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VIAW Newswire 06.10.13

Posted on 05 September 2013 by admin

A Drug-Free Workplace Helps Your Company And Your Workers Comp
Having a drug-free workplace is an important step in reducing workers comp costs. Employees using drugs or under the influence of alcohol are more likely to have accidents and make mistakes. They also have higher rates of absenteeism and are less productive. In addition, some states and insurers offer a workers comp premium reduction for employers that have a drug-free workplace program.

Bike-share vendor coming to S.F. is accused of unfair labor practices
The private vendor slated to oversee San Francisco’s fledgling bike-sharing network has been accused of unfair labor practices by its mechanics and truck drivers, who allege that the company collectively owes 16 employees more than $100,000 in back pay and benefits.

Workers stress safety in BART talks
Marilyn Fong, a petite 65-year-old, has long performed the yeoman’s task of monitoring BART’s underground depots as a station agent.
However, for the past year and a half, Fong has been on workers’ compensation — the result of a brutal attack she suffered at the hands of several teenagers. Fong was left with two cracked vertebrae, neural damage — including losing the ability to taste — and had at least a dozen teeth replaced.

Liability for Self-Procured Treatment Outside the Medical Provider Network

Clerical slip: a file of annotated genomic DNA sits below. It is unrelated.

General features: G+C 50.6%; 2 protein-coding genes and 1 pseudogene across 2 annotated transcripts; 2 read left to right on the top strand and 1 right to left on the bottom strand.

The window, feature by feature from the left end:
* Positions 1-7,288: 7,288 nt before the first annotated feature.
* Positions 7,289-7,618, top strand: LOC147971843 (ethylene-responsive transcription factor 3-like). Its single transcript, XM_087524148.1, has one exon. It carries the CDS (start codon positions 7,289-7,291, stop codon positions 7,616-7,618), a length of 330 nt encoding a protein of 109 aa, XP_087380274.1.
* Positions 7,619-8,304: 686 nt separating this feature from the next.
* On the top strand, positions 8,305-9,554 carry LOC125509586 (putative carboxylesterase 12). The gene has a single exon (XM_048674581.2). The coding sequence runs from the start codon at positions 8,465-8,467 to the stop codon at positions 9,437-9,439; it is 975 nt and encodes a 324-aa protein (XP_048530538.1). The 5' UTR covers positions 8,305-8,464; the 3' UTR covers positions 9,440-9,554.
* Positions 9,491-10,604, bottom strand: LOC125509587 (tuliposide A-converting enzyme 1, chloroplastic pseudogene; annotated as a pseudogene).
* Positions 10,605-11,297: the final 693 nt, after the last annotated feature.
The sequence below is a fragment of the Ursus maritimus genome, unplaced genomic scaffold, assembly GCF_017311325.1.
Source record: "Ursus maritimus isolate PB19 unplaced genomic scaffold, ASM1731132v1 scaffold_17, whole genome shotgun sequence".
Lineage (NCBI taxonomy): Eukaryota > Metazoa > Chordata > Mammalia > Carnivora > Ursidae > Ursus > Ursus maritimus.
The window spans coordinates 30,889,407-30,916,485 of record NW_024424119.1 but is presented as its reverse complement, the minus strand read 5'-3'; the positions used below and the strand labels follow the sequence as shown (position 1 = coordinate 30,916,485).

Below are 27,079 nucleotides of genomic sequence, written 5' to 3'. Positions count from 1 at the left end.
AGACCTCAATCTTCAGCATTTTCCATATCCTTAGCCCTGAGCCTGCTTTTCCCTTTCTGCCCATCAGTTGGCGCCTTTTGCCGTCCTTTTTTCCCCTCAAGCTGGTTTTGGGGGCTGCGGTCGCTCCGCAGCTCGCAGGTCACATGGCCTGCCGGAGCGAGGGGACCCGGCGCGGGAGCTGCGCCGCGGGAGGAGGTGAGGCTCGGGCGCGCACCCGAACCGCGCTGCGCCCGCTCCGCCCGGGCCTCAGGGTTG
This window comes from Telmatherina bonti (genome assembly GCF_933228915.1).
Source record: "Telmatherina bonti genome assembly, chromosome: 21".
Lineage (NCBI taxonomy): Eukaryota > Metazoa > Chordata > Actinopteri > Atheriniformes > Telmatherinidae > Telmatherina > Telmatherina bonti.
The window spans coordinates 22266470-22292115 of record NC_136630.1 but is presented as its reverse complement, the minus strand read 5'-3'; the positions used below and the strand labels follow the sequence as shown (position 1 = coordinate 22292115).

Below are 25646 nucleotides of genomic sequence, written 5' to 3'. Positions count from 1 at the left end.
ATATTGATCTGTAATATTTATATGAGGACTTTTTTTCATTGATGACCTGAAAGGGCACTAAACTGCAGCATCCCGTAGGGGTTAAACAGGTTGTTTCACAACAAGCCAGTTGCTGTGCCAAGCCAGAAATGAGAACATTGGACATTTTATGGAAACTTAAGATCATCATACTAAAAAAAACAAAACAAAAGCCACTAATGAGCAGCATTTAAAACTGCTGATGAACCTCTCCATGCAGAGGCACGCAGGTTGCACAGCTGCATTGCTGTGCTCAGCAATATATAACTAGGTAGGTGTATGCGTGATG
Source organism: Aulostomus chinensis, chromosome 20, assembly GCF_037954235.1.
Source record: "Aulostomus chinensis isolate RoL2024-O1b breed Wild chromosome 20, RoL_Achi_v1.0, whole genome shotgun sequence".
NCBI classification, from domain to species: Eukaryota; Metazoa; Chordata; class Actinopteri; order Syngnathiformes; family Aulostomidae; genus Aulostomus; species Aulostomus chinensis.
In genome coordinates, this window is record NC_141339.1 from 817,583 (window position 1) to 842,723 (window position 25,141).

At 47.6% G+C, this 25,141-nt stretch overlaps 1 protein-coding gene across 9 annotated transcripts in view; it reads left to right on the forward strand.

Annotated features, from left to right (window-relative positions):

A California WCAB panel recently held that while liens may be disallowed for medical treatment procured outside the defendant’s Medical Provider Network, the applicant himself is not personally liable to the lien claimants pursuant to Labor Code § 4605 when he “did not intend” to self-procure medical treatment outside of the MPN. Given that the lien claimants are subject to the exclusive jurisdiction of the WCAB, it would appear that they would not have any avenue with which to recover so long as the applicant “did not intend” to self-procure.

Women on the Verge: Menopause Symptoms in the Workplace
When it comes to employee wellness and costs borne by employers, studies tend to focus on the “big three”: cardiovascular disease, cancer, and diabetes.
But no one—well, at least in our workers’ comp community—wants to talk much about menopause symptoms in the workplace. Why? Menopause symptoms are “underrecognized as a disruptive health condition” because we tend to view it as a normal part of the aging process (see Kleinman et al.).

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